This article was published first on KSL.com
My friend recently told me that the way my husband treats me is emotional abuse. We have been married for almost 30 years and the way we deal with each other seems pretty normal to me, but I'm wondering now if it is normal. Do other women get yelled at or criticized as much as I do? I know my husband doesn’t see any good in me at all and never has, so we don't have a very loving relationship, but how would I know if his behavior is crossing the line and is abusive?
I'm so glad you asked this question because you are not alone on this. I think a lot of people put up with abuse because they think it's normal.
According to a study from the National Clearinghouse on Family Violence, 39 percent of women have suffered emotional abuse by their husbands/partners and this kind of abuse can go on for years for the very reason you described. It is so easy to rationalize, misinterpret or overlook once it feels normal.
The problem is not only coming from men though. Women can also be the perpetrators of emotional abuse and the problem with accepting this behavior as normal is that you are teaching the man (or women) in your life that it's OK to treat people this way, so they will never change.
We are here (in the classroom of life) to learn about love, and your spouse has some important lessons coming that he really needs to learn. You have (apparently) been selected as the teacher on this one because you may be the only person who can teach him this vital human lesson — it is not okay to be unkind and cruel to other people.
You are not serving anyone’s best interest when you allow him to mistreat you. It doesn’t serve you, your spouse, or your children. It sets a terrible example and gives power to the idea that some people have less value than others, which is not true. All people deserve to be treated with kindness and respect.
Everyone has disagreements with their spouse on occasion, but some kinds of fighting behavior are not acceptable. I believe there are three types of “bad behavior” in relationships and I want you to be familiar with them so you can tell what is okay or reasonable and what is not.
Here are the three categories of bad relationship behavior:
Safe Horizons (a website for victims of abuse) says that without help, children who witness abuse are more vulnerable to being abused themselves as adults or teens, or they are likely to become abusers themselves.
The Help Guide Website also has more about the clinical symptoms of emotional abuse that you may want to read.
The bottom line is, you deserve to feel safe and respected in your home. In a healthy relationship you should also be able to have mature, rational, mutually validating conversations about problems that arise. If your partner can't do that and is tearing down your self-esteem on a regular basis (so you feel miserable and worthless) and you experience fear whenever they are home, you are probably a victim of emotional or psychological abuse. Your rationalizing this as normal makes sense when it is all you have experienced for most of your adult life, but it is not normal or acceptable.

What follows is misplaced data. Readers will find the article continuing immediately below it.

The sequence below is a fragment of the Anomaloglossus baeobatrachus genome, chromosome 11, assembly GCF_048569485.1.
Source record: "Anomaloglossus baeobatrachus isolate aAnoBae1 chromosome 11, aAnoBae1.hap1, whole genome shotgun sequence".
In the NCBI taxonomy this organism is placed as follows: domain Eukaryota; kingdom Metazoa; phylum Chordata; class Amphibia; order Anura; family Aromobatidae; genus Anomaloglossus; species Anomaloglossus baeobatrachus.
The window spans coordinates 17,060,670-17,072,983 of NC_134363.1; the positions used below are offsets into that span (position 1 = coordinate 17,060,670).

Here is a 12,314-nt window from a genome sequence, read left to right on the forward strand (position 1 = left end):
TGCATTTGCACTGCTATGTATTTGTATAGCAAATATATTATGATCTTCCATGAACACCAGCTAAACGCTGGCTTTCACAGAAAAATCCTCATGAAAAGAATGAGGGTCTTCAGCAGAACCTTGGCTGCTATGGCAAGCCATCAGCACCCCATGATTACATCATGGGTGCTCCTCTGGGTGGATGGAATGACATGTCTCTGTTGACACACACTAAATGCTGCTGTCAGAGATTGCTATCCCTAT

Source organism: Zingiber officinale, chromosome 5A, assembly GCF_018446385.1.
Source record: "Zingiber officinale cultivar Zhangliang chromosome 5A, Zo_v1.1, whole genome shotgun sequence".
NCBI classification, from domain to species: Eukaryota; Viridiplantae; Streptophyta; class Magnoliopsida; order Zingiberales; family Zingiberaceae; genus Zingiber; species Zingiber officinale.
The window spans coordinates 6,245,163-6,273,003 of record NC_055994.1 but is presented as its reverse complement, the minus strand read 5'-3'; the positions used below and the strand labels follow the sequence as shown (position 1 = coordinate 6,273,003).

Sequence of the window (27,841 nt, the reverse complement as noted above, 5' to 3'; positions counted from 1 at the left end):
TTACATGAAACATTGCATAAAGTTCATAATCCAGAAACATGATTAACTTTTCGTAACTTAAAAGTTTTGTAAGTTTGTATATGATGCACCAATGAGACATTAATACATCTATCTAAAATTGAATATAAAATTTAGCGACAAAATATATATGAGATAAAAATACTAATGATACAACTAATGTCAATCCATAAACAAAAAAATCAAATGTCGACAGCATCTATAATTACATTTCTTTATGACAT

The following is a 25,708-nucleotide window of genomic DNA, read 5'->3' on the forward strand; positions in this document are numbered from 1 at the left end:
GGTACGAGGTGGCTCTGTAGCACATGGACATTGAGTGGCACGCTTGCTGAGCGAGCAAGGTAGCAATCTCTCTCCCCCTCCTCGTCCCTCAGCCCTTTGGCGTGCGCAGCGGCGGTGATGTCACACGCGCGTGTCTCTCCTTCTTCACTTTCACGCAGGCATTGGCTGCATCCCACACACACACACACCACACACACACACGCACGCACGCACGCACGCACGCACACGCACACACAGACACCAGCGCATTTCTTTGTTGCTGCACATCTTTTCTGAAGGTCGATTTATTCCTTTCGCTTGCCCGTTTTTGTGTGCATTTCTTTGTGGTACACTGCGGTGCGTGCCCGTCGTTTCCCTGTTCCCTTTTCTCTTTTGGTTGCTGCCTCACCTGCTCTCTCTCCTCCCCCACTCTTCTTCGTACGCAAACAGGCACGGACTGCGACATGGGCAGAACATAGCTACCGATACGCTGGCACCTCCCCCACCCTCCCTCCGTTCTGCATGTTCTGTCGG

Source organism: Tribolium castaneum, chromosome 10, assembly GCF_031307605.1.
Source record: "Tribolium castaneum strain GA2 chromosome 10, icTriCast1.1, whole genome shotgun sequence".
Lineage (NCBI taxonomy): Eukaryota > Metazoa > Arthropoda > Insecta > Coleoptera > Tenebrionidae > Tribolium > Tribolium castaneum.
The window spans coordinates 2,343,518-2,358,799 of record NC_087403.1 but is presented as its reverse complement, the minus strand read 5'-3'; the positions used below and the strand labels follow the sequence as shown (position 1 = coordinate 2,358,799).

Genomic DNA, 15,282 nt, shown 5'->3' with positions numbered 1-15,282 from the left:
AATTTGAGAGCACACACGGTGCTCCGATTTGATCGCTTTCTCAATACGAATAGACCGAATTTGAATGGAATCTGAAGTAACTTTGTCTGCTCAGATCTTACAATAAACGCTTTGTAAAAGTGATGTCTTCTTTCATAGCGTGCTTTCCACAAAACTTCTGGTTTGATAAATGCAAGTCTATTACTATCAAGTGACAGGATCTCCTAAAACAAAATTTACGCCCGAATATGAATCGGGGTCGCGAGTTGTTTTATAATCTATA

If you love yourself, your children and your spouse at all, you owe it to them all to seek help. It is time for your spouse and children to learn that all people deserve to be treated with kindness, respect and compassion.
If you don’t have a religious leader, counselor or coach to go to for help, start with the Utah Domestic Violence Coalition, they can point you in the right direction.
I know that change or seeking help sounds scary because ‘the known,’ even though it’s bad, feels safer than the ‘unknown.’ But I promise (and I know this from personal experience) you will grow and learn so much from standing up for yourself. It will be a huge win in the end. There will be some really hard moments, but you are stronger than you think you are, and you really do deserve better.
You can do this.
Kimberly Giles is the founder and president of claritypointcoaching.com. She is also the author of the new book "Choosing Clarity: The Path to Fearlessness" and is a popular speaker.
Coaching with a ClarityPoint Coach is less expensive than you think - If you need help we can find you a coach you can afford.
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These articles were originally published on KSL.COM
Giles is the president and founder of Claritypoint Life Coaching and is a
popular life coach, author and speaker. She was named
one of the top 20 advice gurus in the country by Good Morning America in 2010. She appears regularly
on local and national TV and Radio.